A common scam to look out for is beggars trying to sell you something or asking for money while one of their associates robs you. Aside from keeping an eye on your possessions at all times, the best way to prevent this from happening is to avoid using large backpacks and standing out in a crowd whenever possible.

Tourists also need to be vigilant on trains and other public transport. These are where they are most likely to be targeted.

Taxi scams are common in Bosnia and Herzegovina. Always get in taxis marked with a “TA” as these are official. Non-official taxis will sometimes quote inflated prices, or use a rigged metre that jumps up faster than a normal metre.

Road Safety in Bosnia and Herzegovina

Bosnia and Herzegovina suffers from poorly maintained roads which is only exacerbated by old vehicles and harsh weather. In cities, pedestrians need to take extra care crossing the street. Those hoping to drive in Bosnia and Herzegovina might be unprepared for the condition of roads in rural areas.

Many visitors to the country consider drivers in Bosnia and Herzegovina  to be reckless. To stay safe on the road, be on the lookout for people passing on blind curves and in no-passing zones. In rural areas, be careful of pedestrians walking on roads without sidewalks.

In the winter the roads can get exceptionally icy. Coupled with early sunsets and poorly lit streets outside of the cities, road safety in Bosnia and Herzegovina during the winter can be difficult.

Natural Disasters in Bosnia and Herzegovina

When it comes to natural disasters, Bosnia and Herzegovina gets hit by everything. Earthquakes, landslides, forest fires, floods, droughts and heavy snowfall are not unheard of. Although these events aren’t common and are unlikely to be dangerous, it is best to avoid rural areas during harsh weather.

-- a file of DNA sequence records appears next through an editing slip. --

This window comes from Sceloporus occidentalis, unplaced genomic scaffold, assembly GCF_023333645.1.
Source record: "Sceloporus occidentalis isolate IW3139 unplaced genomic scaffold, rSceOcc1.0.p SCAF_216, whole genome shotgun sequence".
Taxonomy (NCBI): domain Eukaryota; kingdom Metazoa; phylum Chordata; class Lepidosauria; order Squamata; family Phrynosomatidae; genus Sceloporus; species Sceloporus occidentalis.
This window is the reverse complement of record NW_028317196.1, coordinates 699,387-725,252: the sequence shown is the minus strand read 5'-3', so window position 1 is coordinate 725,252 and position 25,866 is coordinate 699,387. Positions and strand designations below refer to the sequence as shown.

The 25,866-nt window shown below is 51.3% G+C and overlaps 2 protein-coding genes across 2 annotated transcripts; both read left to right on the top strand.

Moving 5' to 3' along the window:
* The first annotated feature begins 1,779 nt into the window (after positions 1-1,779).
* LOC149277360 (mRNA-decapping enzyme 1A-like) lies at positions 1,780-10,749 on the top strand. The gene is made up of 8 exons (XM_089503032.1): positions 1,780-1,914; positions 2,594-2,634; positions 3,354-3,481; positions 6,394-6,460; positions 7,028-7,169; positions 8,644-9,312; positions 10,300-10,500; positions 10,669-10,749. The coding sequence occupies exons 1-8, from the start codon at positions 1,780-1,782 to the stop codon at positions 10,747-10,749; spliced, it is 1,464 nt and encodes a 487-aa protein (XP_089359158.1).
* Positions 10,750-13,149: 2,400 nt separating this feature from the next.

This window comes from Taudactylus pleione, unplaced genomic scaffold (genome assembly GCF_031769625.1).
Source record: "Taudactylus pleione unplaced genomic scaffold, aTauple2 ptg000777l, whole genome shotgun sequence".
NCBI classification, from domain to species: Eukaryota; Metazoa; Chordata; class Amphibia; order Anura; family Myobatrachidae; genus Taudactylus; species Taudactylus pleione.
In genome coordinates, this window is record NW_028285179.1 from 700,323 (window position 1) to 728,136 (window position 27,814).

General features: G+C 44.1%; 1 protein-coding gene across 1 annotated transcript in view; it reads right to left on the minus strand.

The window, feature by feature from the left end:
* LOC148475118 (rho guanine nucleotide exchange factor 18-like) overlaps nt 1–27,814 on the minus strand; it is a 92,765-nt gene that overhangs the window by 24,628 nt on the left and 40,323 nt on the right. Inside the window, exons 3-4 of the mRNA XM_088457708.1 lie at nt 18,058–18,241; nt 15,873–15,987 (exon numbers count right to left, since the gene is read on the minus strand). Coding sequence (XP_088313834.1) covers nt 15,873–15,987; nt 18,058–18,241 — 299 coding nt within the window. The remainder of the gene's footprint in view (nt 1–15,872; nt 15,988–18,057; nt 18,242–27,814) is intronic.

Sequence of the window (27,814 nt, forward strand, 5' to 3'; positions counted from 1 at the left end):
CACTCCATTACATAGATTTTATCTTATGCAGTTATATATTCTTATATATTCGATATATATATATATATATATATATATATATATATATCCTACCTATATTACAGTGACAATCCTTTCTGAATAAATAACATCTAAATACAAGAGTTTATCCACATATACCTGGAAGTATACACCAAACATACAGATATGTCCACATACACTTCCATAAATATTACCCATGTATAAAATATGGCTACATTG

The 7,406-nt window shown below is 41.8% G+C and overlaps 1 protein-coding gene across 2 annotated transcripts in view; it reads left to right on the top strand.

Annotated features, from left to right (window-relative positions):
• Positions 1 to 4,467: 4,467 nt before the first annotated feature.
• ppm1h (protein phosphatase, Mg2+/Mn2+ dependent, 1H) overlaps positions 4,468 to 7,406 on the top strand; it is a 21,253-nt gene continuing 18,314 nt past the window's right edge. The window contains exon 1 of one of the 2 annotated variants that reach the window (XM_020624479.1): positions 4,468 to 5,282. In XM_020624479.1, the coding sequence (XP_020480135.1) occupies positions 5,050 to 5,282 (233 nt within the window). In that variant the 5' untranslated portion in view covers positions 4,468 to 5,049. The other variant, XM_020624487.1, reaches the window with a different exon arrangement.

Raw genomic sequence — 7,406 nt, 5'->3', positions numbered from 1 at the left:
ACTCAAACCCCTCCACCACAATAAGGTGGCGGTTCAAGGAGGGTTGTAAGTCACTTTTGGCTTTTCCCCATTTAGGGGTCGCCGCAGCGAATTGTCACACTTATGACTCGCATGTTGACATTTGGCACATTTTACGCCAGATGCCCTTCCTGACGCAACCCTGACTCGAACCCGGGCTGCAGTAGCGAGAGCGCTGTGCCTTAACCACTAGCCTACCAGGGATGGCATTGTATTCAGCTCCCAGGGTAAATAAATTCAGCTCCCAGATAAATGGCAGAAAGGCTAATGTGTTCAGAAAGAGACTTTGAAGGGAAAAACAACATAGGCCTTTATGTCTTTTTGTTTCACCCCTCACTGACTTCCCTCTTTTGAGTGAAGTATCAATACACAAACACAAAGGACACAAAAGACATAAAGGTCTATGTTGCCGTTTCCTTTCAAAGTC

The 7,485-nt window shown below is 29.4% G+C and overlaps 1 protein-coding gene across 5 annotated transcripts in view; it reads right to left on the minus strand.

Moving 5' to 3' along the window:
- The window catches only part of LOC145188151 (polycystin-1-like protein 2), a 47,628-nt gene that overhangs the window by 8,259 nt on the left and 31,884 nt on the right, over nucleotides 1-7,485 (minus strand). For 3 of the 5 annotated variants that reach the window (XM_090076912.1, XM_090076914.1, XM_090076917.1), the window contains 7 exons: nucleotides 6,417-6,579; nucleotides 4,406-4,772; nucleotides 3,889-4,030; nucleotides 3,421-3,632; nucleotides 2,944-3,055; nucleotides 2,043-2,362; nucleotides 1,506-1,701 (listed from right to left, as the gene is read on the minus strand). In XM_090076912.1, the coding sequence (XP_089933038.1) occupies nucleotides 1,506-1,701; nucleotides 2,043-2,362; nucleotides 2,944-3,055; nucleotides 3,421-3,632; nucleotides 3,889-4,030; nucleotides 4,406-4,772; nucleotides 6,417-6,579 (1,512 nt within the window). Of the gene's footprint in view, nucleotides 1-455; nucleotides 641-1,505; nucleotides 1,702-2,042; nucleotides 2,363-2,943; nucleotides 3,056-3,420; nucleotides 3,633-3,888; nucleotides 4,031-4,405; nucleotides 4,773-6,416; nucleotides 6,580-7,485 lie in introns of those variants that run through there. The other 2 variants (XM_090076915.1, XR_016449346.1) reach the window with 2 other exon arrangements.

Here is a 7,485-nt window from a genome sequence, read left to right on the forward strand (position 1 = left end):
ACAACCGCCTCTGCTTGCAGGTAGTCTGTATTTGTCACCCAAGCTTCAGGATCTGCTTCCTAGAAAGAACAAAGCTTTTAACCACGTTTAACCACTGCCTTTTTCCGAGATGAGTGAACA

Herzegovina (the south of the country) is most likely to be affected by droughts and forest fires during summer heat waves. If you visit during a heat wave, check local warnings before going hiking.

Pollution in Bosnia and Herzegovina

One safety concern in Bosnia and Herzegovina that often gets overlooked by visitors is pollution. Although the country is relatively unpolluted most of the year, during the winter months the air fills up with PM 2.5 particles and can become toxic.

The main source of pollution is coal-power plants and industry. However, this is exacerbated during the winters when people burn even more coal to stay warm (not all homes have electric heating). Many towns and cities in Bosnia and Herzegovina are nestled within valleys with low winds and the air gets trapped.

A brief visit to the country will not do any lasting damage to a healthy person. However it can make for a miserable holiday for those with respiratory problems, chronic illnesses or other vulnerable groups.

If you decide to travel to Bosnia and Herzegovina in the winter and fall into one of these groups, consider bringing a surgical mask designed to protect from PM 2.5.

So is Bosnia and Herzegovina Safe?

On the whole, yes – Bosnia and Herzegovina is completely safe!

Despite all these warnings and the small chance of crime, there is no real reason to worry about your safety in Bosnia and Herzegovina. Bosnians are kind and welcoming and eager to share their culture with visitors. Other than wandering unaccompanied into the wilderness, you really only need to take the same precautions you would anywhere and use common sense. But do not let this deter you from travel to Bosnia and Herzegovina because it is just as safe as anywhere else!